Earlier this month, Grindr users learned that the company was sharing sensitive data such as user locations, sexual orientation, and sexual practices as well as HIV status with third parties. Anyone with this sort of information could, with some technical expertise, identify specific users and use it for undesirable or even harmful purposes, such as denying access to health care or a job, for example. Even though most of the information provided in the app was freely given by its users, sharing it with third parties without specific consent amounts to a serious violation of privacy.
Dating apps specifically designed for gay, bi, and transgender men, like Grindr, Hornet, or Scruff, transformed the social dynamics of our community. They enabled gay and bisexual men to find friends and dates everywhere -- lessening the risk of violence and alleviating the discomfort that first connections may cause. The apps have also become a useful tool for men still in the closet, as they make it possible for them to experience gay sex or relationships more easily. In countries where being gay is illegal, these apps did not make gay life easier, but they represented an alternative for those who are in constant fear of state-sponsored persecution.
Like most of the free services on the internet, these apps adopt a business model based on advertising. In order to run targeted ads, they collect data about their users, such as their geolocation, operating system, type of device, pictures, and profile information. Based on this data, companies are able to serve personalized ads, which have an increased value for advertisers. That's how these companies are able to offer free versions of the apps. While premium-version users may be free from seeing ads, they are not free from data collection. Prices they pay merely work as an additional source of revenue. Since gay men are considered to be a "dream demographic" by brands because of their higher-than-average disposable income, even though most users may not be paying to use the apps, they are certainly generating revenue for the companies.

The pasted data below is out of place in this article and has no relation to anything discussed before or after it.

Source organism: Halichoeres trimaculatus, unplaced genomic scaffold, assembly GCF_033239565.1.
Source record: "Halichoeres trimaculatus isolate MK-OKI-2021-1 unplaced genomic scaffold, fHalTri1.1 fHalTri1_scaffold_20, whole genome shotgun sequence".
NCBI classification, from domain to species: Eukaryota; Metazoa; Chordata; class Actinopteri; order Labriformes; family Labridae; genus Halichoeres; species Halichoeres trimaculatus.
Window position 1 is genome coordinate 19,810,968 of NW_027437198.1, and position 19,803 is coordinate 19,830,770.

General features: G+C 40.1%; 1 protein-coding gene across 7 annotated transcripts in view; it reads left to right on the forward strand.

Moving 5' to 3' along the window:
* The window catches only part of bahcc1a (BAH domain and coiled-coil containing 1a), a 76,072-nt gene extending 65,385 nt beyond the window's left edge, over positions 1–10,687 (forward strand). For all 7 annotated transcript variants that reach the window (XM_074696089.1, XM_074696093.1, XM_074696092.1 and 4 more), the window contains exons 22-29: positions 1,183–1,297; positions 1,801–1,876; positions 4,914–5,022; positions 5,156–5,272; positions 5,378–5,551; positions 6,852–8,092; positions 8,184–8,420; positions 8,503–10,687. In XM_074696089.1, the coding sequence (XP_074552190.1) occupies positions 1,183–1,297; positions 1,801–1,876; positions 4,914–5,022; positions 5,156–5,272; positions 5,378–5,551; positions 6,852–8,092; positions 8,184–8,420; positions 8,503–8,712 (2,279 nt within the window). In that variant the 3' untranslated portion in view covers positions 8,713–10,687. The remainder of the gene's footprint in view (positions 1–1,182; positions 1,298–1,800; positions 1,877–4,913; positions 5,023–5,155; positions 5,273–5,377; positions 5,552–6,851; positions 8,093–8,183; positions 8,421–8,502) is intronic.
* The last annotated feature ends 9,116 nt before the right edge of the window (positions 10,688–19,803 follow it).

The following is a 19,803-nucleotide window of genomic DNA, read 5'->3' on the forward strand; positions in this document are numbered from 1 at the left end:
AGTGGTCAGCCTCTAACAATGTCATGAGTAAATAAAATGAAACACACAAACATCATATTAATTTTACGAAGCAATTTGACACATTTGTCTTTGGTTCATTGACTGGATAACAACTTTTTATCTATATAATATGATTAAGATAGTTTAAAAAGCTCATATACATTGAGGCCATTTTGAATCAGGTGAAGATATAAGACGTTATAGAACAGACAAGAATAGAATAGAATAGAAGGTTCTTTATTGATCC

Included in the data these companies collect are very sensitive pieces of information, such as users' self-declared HIV status. In many ways, the introduction of this feature was an important step forward for our community. Considering that early detection of the virus improves the success rate of the treatment, the apps play an important public health role when they provide sexual health information and urge their users to get tested regularly for HIV. This may also be helpful for fighting stigma -- by declaring to be HIV-positive, a user is put in an empowered position of control of his own health and body. In addition, this encourages users to talk about the issue, allowing potential partners to make better informed choices about sexual practices.
Aware of the far reach of such apps within our community, policymakers around the world are engaging with them to raise sexual health awareness and fight discrimination. In Brazil, Congress is now debating Law Bill No. 9778/2018, which compels dating apps to promote online and offline initiatives with these purposes.
But when collecting users' personal (and very sensitive) information, apps like Grindr must take on the responsibility of protecting user data by implementing transparent, informative, and restrictive privacy policies. Unfortunately, that is not the case for Grindr, Hornet, or Scruff. Instead of providing strong safeguards for the data they collect, their privacy policies seem to be specifically drafted to be generic and with strategic loopholes, giving them broad powers to use our data for various purposes, including sharing it with third parties. They also fail to commit to adopt technical measures to make our data secure, such as using encryption technology to protect it from hackers and other forms of unauthorized access.
Thus, as shocking as it can be, the revelations involving Grindr are not a scandal but apparently a standard practice in the industry. The public outcry was more than fair. By being negligent with its users' privacy, Grindr might have outed or exposed people to moral and physical harm. Needless to say, gay bi, and transgender men are constantly exposed to violence and discrimination in every part of the world. This is true, above all, in countries with high levels of homophobia, where being singled out for being gay or having HIV may lead to social isolation or worse. Companies serving our community should be mindful of that when dealing with our data. Hopefully they will treat the incident as a wake-up call and give us more actual protections than just empty apologies. If not, we should be prepared to demand them.
DENNYS ANTONIALLI is a constitutional law professor at the University of Sao Paulo, Brazil, and the executive director of InternetLab, an independent law and technology research center.
THIAGO DIAS OLIVA is a Ph.D. candidate at the University of Sao Paulo, Brazil, and the head of the Freedom of Expression initiative at InternetLab.